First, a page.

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Oldest Astrolabe Found Off Oman Coast
Art And Culture

Oldest Astrolabe Found Off Oman Coast

British-based shipwreck hunter David Mearns has found a navigation tool confirmed as the world’s oldest astrolabe discovered.
David Mearns found the bronze disc during a dive on a Portuguese shipwreck off the coast of Oman in 2014 but said Warwick University in Coventry, UK, had only recently confirmed what it was after laser scans revealed etches on it.
“I knew immediately when I saw it that this was a very, very important object. I could see the royal coat of arms on it,” Mearns told AFP.
“This is the oldest maritime astrolabe,” he said, dating it to between 1496 and 1500, around 30 years earlier than the previous oldest known astrolabe.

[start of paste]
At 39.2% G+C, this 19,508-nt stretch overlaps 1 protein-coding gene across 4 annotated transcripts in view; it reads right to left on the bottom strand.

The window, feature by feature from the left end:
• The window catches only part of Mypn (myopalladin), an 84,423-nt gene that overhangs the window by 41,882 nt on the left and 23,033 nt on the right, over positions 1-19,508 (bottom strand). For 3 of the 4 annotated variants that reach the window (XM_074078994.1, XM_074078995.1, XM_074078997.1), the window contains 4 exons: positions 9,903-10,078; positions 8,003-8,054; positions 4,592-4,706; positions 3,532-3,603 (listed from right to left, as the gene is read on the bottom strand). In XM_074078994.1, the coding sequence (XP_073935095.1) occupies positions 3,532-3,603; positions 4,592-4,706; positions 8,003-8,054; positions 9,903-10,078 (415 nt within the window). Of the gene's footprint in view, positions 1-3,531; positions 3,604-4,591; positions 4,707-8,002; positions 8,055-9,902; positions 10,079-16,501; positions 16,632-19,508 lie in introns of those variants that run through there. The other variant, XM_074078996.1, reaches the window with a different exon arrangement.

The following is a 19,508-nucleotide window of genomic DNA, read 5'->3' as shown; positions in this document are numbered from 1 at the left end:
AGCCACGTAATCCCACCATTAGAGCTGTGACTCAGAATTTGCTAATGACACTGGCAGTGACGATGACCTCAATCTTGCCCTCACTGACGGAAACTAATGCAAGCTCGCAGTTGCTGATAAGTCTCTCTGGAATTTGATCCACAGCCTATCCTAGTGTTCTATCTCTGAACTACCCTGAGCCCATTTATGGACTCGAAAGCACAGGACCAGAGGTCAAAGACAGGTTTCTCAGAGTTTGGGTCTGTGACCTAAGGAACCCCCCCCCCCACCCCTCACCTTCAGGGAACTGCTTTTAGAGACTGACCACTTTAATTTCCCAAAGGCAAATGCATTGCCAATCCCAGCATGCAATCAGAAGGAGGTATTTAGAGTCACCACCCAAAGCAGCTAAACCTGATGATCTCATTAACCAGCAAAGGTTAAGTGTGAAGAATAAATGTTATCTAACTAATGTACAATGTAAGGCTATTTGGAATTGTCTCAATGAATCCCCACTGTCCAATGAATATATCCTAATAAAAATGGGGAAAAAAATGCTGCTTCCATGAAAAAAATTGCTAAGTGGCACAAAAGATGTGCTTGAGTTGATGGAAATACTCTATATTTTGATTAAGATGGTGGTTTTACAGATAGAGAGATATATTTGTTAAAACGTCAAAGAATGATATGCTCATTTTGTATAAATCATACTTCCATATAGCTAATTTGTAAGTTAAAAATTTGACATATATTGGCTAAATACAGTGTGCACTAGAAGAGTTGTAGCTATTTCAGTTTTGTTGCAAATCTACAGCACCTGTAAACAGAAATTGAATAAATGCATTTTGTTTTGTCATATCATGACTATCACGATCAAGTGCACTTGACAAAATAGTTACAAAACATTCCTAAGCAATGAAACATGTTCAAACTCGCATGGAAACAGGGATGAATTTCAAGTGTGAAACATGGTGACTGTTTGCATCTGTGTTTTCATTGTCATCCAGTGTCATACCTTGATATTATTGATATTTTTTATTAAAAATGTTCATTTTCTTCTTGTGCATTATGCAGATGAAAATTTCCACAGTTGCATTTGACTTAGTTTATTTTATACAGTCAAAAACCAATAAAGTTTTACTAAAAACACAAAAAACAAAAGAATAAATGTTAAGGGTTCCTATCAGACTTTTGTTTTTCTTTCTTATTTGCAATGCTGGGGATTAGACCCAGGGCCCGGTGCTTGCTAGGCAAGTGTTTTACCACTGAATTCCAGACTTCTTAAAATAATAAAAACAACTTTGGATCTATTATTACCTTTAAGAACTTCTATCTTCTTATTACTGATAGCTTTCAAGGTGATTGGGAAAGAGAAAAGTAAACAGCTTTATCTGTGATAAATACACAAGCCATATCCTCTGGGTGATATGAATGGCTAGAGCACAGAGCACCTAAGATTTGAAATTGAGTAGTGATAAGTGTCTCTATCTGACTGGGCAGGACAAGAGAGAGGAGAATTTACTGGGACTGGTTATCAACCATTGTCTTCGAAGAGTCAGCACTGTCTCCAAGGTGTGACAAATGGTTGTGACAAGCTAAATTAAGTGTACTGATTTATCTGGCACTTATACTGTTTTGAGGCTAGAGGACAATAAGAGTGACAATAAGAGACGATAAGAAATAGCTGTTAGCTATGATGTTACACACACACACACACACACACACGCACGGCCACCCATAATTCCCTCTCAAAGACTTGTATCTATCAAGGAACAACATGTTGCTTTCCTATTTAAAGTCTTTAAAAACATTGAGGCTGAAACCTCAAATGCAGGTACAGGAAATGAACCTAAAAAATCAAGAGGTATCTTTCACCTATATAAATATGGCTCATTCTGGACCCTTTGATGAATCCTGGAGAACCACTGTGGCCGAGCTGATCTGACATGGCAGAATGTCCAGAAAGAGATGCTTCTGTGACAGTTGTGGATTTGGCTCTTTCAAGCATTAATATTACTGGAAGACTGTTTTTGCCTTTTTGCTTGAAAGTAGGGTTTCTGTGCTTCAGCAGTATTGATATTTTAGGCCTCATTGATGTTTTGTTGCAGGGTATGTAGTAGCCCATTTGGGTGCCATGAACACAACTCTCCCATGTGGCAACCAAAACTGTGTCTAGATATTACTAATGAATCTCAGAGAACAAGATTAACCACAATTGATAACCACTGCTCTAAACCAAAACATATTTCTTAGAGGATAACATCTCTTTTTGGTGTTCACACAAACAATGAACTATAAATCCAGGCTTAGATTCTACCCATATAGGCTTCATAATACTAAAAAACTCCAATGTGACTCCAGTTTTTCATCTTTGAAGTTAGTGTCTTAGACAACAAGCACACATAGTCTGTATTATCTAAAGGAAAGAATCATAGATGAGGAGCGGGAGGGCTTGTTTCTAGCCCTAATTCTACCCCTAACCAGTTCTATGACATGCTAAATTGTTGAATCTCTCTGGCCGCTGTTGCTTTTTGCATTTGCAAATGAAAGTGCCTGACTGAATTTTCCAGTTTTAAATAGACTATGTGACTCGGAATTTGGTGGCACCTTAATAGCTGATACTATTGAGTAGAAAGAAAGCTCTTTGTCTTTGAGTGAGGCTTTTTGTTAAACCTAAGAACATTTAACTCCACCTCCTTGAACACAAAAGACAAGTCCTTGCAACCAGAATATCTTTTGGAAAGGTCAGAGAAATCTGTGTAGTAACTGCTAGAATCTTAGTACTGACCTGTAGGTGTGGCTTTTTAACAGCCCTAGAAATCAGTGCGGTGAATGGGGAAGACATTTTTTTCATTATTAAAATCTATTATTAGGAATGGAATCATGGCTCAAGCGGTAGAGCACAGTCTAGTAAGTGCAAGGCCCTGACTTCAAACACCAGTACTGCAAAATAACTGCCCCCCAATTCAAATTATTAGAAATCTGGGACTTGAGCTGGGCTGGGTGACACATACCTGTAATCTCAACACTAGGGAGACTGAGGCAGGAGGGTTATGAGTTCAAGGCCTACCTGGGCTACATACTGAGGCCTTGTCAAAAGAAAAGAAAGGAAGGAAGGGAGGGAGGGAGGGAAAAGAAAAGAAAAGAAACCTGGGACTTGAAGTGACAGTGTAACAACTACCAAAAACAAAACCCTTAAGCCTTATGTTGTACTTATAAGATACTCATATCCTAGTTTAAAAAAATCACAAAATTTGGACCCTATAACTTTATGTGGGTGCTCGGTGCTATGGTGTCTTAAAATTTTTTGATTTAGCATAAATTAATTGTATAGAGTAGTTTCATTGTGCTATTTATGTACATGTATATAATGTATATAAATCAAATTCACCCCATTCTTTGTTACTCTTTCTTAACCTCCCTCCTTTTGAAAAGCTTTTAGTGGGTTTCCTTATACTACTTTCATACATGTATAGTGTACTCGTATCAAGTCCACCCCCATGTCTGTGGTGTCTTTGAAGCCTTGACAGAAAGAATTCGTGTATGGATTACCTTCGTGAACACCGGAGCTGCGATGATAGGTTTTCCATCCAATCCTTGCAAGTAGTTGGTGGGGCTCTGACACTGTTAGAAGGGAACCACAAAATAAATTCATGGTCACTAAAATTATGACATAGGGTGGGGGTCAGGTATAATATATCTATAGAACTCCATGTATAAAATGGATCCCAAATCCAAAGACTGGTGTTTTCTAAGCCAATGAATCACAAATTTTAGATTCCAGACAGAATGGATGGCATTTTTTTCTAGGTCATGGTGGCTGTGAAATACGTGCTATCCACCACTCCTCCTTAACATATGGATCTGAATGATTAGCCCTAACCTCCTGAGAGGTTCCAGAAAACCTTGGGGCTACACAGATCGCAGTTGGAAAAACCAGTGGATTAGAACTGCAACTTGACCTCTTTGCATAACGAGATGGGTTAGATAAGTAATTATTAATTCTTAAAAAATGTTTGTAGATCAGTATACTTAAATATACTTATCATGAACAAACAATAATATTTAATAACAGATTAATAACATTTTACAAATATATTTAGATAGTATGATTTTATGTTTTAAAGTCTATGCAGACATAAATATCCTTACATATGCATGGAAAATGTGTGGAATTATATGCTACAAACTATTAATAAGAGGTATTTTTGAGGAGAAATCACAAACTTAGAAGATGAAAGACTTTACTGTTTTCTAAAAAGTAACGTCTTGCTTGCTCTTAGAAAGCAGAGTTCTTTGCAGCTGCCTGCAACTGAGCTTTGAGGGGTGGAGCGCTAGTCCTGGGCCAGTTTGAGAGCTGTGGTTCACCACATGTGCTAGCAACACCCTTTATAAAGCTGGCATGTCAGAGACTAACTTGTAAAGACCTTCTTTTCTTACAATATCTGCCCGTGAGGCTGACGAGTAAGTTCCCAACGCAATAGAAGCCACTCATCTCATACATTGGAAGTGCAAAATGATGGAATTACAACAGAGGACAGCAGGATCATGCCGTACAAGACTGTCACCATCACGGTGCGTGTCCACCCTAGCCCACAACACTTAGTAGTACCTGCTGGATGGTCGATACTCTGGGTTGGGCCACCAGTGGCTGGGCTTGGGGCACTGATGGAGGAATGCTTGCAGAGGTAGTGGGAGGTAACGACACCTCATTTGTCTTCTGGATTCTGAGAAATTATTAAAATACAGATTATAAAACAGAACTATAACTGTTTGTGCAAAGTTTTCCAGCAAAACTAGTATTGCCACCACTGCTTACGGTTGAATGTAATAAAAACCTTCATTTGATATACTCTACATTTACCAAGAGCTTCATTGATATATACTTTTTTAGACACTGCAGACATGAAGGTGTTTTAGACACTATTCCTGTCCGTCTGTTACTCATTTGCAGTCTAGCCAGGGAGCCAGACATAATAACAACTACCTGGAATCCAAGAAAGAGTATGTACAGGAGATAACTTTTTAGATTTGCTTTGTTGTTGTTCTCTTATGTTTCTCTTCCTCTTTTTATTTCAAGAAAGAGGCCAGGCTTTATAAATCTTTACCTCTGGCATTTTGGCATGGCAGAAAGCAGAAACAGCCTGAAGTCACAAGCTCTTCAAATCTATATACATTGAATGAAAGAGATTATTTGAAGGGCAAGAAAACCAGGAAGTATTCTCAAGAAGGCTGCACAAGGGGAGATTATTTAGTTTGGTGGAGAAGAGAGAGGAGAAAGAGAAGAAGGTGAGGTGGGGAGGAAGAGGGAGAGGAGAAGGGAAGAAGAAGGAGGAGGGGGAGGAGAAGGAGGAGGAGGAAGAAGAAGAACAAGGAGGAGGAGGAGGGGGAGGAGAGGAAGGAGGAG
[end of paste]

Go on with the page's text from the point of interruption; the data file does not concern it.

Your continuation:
Astrolabes have been in use since ancient times and the mariners’ version was developed by Portuguese explorers using the altitudes of the sun or stars to determine the latitude of a ship at sea.
Warwick University Professor Mark Williams carried out the scans of the 17.5-centimeter-wide artifact, finding etches separated by five degrees intervals to calculate the height of the sun.
“It was fantastic to apply our 3D scanning technology to such an exciting project and help with the identification of such a rare and fascinating item,” Williams said.
Mearns’s company Blue Water Recoveries found the shipwreck in 1998 after researching it but excavations on the site did not begin until 2013 in collaboration with Oman’s culture ministry.
Mearns said he believes the shipwreck is of a ship called the Esmeralda, which was part of Vasco da Gama’s second expedition to India of 1502-03.

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